There are a lot of factors that figure into whether an entrepreneur walks away with a deal on Shark Tank – the personality of the individual, the viability of the product, and if a market for it exists, to name a few. Whether the new company's creative assets are properly protected and the actions taken by the company to shut down an infringer are also important topics for the Sharks.
It's Shark Tank, Not Patty Cake
I have a great deal of admiration for the entrepreneurs who venture into the Tank. It takes a lot of courage, preparation, and thick skin to present a fledgling business to a group of seasoned entrepreneurs looking for a deal. You have to be ready to take the good (money and an investor partner) with the bad (learning your idea has a high risk of failure). Many of the things that an entrepreneur learns on Shark Tank are doses of hard reality.
In one episode, a young mom came onto the show seeking funding for her company that sells creatively designed T-shirts for kids. All of her designs, designs that are printed on the garment and therefore protectable by copyright, are original and striking.
The Classic Tale of Creative Rip-Off
While she was on the show, she told a story about how a friend saw one of her designs in a local Target store. Sure enough, when the business owner went to her local Target, she found that her design had been ripped off.
She took a photograph of the offending T-shirt as it was hanging on the rack in Target and she posted it on her Facebook page to share with her followers.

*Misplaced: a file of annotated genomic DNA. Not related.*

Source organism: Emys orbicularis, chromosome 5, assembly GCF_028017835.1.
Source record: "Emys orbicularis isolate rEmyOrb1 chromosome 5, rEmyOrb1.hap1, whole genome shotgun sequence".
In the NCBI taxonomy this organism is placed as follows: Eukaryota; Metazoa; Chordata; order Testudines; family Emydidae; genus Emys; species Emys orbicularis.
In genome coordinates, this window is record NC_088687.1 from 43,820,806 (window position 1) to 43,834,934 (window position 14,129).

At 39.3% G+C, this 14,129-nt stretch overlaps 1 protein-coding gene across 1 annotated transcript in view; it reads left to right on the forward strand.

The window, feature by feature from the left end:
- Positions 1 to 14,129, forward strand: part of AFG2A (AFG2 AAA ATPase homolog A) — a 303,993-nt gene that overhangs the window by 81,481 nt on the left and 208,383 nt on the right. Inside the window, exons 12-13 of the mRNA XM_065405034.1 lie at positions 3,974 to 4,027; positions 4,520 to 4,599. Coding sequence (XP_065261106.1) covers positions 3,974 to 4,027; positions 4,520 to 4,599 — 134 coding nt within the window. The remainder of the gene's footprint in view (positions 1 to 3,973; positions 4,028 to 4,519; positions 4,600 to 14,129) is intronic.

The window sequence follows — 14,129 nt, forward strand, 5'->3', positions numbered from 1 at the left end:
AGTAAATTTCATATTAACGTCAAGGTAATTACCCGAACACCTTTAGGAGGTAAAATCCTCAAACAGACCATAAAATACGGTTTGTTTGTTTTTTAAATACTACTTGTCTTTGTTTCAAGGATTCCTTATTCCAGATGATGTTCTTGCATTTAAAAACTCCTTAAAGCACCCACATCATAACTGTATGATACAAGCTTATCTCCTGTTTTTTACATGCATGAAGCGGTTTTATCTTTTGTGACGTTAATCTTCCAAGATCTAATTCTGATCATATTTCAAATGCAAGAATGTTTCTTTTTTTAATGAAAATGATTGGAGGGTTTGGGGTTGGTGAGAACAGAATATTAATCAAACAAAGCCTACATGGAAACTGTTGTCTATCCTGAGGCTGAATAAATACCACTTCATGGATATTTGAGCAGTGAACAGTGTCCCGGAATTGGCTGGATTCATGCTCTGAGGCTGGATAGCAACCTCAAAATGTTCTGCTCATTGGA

This entrepreneur had been focusing on social media marketing to get the word out about her company and apparently had quite a following. Her followers, in support of her David v. Goliath tale of woe, shared her post widely among their friends and followers. And, as she says in the clip below, her company went viral.
That viral post resulted in a one-time spike of sales for her company. Ultimately, she went to Target and told them about the infringement. Target, acting as a responsible commercial entity, pulled the offending T-shirts which they had bought from a third-party out of their stores.
The viral spike in the sale of company's T-shirts was short-lived and the entrepreneur went back to selling T-shirts direct to consumer using social media marketing.
Let’s take a look at what the creative entrepreneur did right in this situation and what mistakes she made.
Well done point one: She recognizes that she has a talent for design and set out to build a business based on a solid skill that sets her apart from other T-shirt companies.
Well done point two: She did a good job building a social media presence and a tribe of loyal followers. Her tribe knew her work well enough to recognize it when they saw it. Building an audience of readers, customers, and followers is the single most reliable way to detect infringement of your creative work in both the analog world and in the digital world.
Mistake number one: She did not protect her designs by filing applications for copyright registrations on them. If you don’t file an application for registration before the infringement occurs, you lose your right to recover statutory damages of up to $150,000 for willful infringement and attorney’s fees.
Mistake number two: Not realizing that even after the infringement she still could have filed an application for registration and gotten some protection benefits from the late filing. Filing an application for copyright registration after an infringement not only allows you to shut down the infringing activity, it also manifests your ownership rights in that creative work so that you can license them.
Copyright Practice Tip
File copyright applications on your creative work even if you miss the three month window. Registration is good for more than enforcement. It is the basis for leveraging multiple revenue streams from your work.